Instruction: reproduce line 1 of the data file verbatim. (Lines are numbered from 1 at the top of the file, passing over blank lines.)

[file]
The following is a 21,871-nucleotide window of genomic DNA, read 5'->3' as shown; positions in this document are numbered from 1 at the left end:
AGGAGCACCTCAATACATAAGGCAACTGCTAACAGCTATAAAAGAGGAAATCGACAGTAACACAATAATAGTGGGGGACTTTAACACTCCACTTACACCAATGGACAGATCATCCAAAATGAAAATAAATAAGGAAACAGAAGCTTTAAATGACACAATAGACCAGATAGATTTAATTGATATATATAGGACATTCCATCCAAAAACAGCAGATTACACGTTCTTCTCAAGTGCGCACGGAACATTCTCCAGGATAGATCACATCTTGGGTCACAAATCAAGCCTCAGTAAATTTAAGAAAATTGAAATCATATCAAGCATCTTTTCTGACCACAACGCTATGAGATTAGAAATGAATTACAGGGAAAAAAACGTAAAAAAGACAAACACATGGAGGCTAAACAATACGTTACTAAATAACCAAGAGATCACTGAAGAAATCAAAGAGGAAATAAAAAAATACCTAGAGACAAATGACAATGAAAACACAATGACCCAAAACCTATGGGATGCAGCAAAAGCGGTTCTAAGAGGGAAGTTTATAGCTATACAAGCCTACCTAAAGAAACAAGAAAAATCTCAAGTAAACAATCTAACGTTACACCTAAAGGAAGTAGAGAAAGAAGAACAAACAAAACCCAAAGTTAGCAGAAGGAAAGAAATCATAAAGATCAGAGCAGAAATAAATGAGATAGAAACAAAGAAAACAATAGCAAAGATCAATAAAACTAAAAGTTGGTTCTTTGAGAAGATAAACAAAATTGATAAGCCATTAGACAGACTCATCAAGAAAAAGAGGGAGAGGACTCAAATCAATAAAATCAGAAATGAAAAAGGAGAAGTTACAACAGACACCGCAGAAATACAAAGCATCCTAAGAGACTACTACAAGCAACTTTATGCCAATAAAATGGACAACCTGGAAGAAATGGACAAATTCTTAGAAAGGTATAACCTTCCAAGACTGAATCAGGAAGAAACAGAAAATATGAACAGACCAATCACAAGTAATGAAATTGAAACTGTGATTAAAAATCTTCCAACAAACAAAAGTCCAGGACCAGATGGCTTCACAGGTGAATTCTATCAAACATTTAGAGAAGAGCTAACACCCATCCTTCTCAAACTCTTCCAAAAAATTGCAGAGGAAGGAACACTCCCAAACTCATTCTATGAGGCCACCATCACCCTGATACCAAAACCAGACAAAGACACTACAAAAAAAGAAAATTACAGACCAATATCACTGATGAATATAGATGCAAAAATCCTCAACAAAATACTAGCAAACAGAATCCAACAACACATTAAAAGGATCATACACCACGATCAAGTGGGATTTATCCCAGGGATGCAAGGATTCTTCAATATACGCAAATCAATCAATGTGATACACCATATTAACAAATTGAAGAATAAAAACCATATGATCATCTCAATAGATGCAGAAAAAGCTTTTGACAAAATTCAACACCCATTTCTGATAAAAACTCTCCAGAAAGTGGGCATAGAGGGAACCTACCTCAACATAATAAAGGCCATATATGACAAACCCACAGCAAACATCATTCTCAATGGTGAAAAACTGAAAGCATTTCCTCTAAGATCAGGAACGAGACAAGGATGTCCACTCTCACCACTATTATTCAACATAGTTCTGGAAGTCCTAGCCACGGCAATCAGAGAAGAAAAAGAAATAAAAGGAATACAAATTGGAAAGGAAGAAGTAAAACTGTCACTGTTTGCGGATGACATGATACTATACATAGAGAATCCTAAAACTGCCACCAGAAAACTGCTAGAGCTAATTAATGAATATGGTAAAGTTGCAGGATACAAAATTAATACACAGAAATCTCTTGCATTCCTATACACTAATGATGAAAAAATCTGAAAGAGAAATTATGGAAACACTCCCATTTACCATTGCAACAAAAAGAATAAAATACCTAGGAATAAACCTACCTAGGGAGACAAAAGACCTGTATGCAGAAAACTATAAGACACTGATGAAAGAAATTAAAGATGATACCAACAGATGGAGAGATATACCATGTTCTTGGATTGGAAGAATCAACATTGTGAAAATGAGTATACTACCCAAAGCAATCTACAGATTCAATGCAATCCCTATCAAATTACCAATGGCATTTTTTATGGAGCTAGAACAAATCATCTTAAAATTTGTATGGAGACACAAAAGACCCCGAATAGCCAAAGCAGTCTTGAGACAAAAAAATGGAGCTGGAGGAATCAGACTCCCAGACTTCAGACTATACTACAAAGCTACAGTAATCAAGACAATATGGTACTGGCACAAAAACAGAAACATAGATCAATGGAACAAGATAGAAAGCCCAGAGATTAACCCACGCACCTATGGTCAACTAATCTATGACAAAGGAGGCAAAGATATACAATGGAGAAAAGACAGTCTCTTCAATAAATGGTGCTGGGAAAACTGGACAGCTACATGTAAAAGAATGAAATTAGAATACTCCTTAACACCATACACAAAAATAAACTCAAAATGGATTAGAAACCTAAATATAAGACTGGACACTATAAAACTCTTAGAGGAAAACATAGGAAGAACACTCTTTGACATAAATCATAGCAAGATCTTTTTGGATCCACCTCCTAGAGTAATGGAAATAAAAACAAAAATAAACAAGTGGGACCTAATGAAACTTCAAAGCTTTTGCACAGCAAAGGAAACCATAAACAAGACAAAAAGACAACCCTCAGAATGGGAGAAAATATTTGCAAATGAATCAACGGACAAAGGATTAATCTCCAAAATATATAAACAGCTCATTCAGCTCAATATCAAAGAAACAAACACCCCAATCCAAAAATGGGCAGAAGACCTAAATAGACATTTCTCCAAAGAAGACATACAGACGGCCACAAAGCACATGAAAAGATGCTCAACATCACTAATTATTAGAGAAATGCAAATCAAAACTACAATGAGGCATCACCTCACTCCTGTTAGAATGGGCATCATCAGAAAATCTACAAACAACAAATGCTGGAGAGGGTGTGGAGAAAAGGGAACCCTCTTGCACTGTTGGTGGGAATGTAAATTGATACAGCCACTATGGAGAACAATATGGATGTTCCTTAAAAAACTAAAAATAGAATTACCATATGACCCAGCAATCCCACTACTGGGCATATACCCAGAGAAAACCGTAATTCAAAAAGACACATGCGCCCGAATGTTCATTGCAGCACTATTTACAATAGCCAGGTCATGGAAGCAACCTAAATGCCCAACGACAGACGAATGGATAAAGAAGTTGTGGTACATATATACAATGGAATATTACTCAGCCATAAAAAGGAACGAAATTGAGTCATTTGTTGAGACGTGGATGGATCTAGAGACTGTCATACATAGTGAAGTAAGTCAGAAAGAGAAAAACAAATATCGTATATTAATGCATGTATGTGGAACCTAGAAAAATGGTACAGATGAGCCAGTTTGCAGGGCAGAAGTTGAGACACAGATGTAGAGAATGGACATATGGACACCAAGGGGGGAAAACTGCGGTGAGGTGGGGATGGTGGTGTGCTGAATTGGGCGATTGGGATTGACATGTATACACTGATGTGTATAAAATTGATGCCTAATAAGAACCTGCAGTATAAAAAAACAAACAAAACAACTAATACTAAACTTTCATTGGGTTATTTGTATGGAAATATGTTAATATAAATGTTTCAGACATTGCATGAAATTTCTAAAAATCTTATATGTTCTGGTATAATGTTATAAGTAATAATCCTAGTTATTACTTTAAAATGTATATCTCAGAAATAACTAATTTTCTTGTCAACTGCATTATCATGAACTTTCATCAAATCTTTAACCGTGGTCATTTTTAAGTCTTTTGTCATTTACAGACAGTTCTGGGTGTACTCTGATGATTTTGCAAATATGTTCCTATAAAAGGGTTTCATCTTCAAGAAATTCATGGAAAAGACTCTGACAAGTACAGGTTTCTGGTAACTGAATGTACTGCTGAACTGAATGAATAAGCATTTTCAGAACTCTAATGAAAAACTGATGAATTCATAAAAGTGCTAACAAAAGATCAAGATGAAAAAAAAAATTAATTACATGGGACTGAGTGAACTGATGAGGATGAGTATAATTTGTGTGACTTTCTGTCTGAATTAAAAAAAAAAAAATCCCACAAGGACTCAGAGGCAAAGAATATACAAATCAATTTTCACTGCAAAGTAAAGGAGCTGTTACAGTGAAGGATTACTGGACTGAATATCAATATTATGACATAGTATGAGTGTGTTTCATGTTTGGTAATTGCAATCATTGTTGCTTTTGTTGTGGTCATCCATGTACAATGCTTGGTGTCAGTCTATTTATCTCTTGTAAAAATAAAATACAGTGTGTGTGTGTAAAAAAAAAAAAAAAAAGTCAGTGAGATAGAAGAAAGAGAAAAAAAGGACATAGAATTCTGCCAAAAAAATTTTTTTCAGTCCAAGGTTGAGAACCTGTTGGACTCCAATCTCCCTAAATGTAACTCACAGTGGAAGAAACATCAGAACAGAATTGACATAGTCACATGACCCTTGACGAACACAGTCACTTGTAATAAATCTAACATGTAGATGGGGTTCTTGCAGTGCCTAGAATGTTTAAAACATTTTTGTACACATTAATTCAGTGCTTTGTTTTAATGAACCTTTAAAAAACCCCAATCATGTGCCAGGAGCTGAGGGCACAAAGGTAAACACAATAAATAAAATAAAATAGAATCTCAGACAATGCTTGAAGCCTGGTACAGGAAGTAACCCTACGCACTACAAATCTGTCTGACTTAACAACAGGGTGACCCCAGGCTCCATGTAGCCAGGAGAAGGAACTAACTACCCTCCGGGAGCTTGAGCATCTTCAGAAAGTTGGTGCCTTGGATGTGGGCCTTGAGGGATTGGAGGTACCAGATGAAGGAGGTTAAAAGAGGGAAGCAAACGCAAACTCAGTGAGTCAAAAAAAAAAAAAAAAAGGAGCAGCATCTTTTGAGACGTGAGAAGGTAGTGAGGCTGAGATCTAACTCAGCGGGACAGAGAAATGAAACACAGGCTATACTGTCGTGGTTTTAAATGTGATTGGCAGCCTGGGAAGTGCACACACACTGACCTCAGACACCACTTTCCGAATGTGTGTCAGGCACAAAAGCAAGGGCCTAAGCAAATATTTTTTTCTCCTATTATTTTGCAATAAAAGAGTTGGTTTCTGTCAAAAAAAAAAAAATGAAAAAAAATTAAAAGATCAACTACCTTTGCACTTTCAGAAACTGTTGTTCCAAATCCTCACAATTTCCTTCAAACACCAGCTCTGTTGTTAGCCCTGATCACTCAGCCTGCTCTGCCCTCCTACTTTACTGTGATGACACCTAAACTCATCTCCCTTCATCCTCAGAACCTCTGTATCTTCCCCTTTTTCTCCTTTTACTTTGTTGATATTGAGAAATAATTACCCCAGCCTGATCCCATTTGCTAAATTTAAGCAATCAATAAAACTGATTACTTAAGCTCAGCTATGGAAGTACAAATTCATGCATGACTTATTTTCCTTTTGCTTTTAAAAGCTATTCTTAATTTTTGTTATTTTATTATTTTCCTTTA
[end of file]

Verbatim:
The following is a 21,871-nucleotide window of genomic DNA, read 5'->3' as shown; positions in this document are numbered from 1 at the left end: